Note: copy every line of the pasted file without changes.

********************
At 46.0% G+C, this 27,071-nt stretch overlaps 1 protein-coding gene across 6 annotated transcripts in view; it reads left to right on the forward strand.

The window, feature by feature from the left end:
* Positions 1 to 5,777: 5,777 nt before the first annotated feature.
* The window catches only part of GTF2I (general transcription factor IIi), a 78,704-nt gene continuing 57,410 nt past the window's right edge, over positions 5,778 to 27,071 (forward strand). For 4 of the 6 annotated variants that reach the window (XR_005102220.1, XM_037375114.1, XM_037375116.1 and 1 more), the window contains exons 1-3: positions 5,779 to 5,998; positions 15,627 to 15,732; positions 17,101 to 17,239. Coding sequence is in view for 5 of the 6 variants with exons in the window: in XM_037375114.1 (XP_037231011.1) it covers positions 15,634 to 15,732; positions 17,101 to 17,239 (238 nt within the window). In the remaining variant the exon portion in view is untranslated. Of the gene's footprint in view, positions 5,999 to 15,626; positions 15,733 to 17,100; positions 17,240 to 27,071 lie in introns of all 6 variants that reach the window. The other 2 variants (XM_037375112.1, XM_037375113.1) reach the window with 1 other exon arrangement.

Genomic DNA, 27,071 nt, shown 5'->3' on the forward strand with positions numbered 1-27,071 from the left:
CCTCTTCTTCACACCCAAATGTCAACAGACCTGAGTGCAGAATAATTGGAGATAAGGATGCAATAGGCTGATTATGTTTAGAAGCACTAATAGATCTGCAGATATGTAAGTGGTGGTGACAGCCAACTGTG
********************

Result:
At 46.0% G+C, this 27,071-nt stretch overlaps 1 protein-coding gene across 6 annotated transcripts in view; it reads left to right on the forward strand.

The window, feature by feature from the left end:
* Positions 1 to 5,777: 5,777 nt before the first annotated feature.
* The window catches only part of GTF2I (general transcription factor IIi), a 78,704-nt gene continuing 57,410 nt past the window's right edge, over positions 5,778 to 27,071 (forward strand). For 4 of the 6 annotated variants that reach the window (XR_005102220.1, XM_037375114.1, XM_037375116.1 and 1 more), the window contains exons 1-3: positions 5,779 to 5,998; positions 15,627 to 15,732; positions 17,101 to 17,239. Coding sequence is in view for 5 of the 6 variants with exons in the window: in XM_037375114.1 (XP_037231011.1) it covers positions 15,634 to 15,732; positions 17,101 to 17,239 (238 nt within the window). In the remaining variant the exon portion in view is untranslated. Of the gene's footprint in view, positions 5,999 to 15,626; positions 15,733 to 17,100; positions 17,240 to 27,071 lie in introns of all 6 variants that reach the window. The other 2 variants (XM_037375112.1, XM_037375113.1) reach the window with 1 other exon arrangement.

Genomic DNA, 27,071 nt, shown 5'->3' on the forward strand with positions numbered 1-27,071 from the left:
CCTCTTCTTCACACCCAAATGTCAACAGACCTGAGTGCAGAATAATTGGAGATAAGGATGCAATAGGCTGATTATGTTTAGAAGCACTAATAGATCTGCAGATATGTAAGTGGTGGTGACAGCCAACTGTG